This document describes how to enable a highly accurate timing solution that can provide sub-microsecond accuracy to today’s data center network and financial trading applications by enabling IEEE1588v2 Precision Time Protocol (PTP), a distributed nanosecond accuracy timing synchronization protocol for packet network. This document explains the challenging that today’s network and application is facing and why the IEEE1588 PTP time synchronization protocol is needed to provide sub-microsecond accuracy and how the protocol works. It also highlights the IEEE1588 PTP features that Cisco Nexus® 3000 Series Switches support, and explains the PTP operation in Nexus 3000 by giving a packet walk. Last, it describes what’s the IEEE 1588 PTP accuracy that Nexus 3000 can provide and explains in details how the measurement is done. This document will be especially useful to readers who are new to the IEEE1588 PTP protocol. It can be used together with other design and deployment document that will be published in near future.
Accurate and precise timing information is critical to today’s data center networks and financial trading applications. Network and system administrators need the visibility to see exactly what is happening on the network and when each event occurs. Application developers and administrators need to correlate various event logs with processes and applications in a very large and complex computing environment. Compliance and digital forensics also require that every data transaction be precisely time stamped. It’s a fundamental requirement for today’s data network to have a reliable, accurate and deployable time synchronization protocol so accurate timing information can be provided to all the relevant elements of the data communication network, including routers, switches, servers and applications.
Today the data center network is built with switches that is faster than ever, the servers are built with faster CPUs, NICs, memories, hard drivers, applications on the servers are optimized to run faster and faster, this results in a significant improvement on overall end-to-end latency. For example, Modern exchanges with latest technology claim their round-trip market order latency is less than 100 microseconds. One of the most important component in the solution to make this happen is the latest ultra-low latency cut-through Ethernet switch. Market leader Cisco Nexus 3000 ultra low latency cut-through switch can forward the packet in less than 1 microsecond even for 9216 bytes jumbo packets (http://www.cisco.com/en/US/prod/collateral/switches/ps9441/ps11541/white_paper_c11-661939.html). Now the question is, can networking timing protocol keep up?
Traditionally, Network Time Protocol (NTP) has been used to provide millisecond-level timing in packet-based networks. However, millisecond accuracy is no longer adequate based on the reason listed in previous section. Cleary, to gain visibility into exactly what happens in each process and steps in the server and switch, organizations need a timing synchronization protocol that can provide microsecond level details across the whole network.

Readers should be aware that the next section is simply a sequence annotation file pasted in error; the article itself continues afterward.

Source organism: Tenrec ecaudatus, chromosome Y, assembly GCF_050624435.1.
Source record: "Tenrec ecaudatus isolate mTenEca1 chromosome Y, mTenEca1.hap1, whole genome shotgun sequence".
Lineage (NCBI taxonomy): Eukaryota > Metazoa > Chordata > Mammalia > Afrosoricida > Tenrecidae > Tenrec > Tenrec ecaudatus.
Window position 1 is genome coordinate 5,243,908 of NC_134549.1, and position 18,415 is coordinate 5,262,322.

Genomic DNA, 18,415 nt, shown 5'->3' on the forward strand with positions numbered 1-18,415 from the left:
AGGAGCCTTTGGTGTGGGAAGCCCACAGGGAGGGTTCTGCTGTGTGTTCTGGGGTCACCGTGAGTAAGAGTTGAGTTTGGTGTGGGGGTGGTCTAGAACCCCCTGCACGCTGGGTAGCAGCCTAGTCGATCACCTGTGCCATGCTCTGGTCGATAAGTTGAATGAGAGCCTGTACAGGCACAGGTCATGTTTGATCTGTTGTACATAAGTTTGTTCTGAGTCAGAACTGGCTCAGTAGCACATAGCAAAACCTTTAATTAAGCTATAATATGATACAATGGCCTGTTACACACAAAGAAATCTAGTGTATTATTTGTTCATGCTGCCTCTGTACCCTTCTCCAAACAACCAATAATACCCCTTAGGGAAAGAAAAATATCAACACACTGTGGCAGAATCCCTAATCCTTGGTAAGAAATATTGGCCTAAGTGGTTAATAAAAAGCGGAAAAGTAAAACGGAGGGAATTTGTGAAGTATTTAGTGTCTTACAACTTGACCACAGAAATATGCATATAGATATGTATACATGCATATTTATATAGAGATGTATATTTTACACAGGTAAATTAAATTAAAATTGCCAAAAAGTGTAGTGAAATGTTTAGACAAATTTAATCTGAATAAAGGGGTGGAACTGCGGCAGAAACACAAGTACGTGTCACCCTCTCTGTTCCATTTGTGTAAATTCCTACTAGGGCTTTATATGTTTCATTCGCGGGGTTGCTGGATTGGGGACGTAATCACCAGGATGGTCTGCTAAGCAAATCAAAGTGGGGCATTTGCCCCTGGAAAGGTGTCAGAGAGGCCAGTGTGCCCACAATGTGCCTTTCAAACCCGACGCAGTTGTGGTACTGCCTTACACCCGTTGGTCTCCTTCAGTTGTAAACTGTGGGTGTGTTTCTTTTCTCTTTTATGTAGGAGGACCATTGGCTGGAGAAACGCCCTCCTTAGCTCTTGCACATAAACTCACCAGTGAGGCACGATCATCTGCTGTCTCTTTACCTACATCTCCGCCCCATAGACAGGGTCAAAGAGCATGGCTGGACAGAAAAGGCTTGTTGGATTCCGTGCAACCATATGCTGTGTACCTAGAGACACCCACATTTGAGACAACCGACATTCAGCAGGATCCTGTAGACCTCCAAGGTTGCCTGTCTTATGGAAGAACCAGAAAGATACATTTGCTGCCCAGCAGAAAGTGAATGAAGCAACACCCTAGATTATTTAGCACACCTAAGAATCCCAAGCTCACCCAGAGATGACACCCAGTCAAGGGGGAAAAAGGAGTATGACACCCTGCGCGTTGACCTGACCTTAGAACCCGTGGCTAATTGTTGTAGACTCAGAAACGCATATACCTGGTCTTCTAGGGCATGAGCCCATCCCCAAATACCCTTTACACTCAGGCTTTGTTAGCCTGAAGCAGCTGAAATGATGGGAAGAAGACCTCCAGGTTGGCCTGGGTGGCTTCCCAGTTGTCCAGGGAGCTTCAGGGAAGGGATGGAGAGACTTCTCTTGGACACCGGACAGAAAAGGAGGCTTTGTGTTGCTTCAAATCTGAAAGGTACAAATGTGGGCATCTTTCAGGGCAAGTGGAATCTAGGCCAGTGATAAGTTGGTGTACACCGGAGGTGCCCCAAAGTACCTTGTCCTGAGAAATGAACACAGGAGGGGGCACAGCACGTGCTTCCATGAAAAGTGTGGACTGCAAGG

GPS (Global Position System) can provide +/-100ns accuracy, but it need a dedicated media to distribute the signal to the end user, which means every device in the network need either a BNC or mini-BNC interface, or IRIG-B or other serial interface to receive the GPS timing information from a separate network. This make it impossible to deploy in a data center network where even the smallest server farm will have tens of hundreds servers, not to mention the routers, switches and other network elements that doesn’t have a dedicated special timing protocol interface. Practically, we need a packet based, precise, and easy to implement and manage solution.
There are other serial timing distribution protocols can provide reasonable accuracy within a small network in a tightly controlled environment but again they’re facing the same limitation as GPS and also very expensive.
IEEE 1588 Precision Timing Protocol (PTP) is a very promising timing solution for today’s data center and financial application, It’s originally designed for distributed measurement and control network, later on has been successfully deployed in many large telecommunication networks worldwide in last several years due to the benefit it provides below:
● Spatially localized systems with options for larger systems
● Packet based timing distribution and synchronization
● Nanosecond to sub-microsecond accuracy
● Low administrative operation, easy to mange and maintain
● Provisions for the management of redundant and fault-tolerant systems
● Low cost, low resource use, works well for both high-end and low-end devices
Software based PTP client has been available from many companies. Recently, realizing the importance to support PTP for data center and financial applications, many server NIC vendors are planning to support PTP on their latest NIC if they haven’t done so. Networking equipment vendor like Cisco has already supported PTP in many products, now it added the PTP to the purpose-built data center low latency Nexus switches.
IEEE 1588 PTP is a high-precision time synchronization protocol for distributed communication systems. IEEE standardizes it in 2002 known as IEEE 1588v1 and later on updated it in 2008 known as IEEE 1588v2. The protocol enables heterogeneous systems that include clocks of various inherent precision levels, resolutions, and stability to synchronize with a grandmaster clock. IEEE 1588v2 PTP supports system wide synchronization accuracy in the sub-microsecond range with little use of network and local clock computing resources. The following sections introduce the main components of IEEE 1588v2 technology and its terminology. A good understanding of the IEEE 1588v2 protocol will help you design a robust PTP timing solution for your data communication network.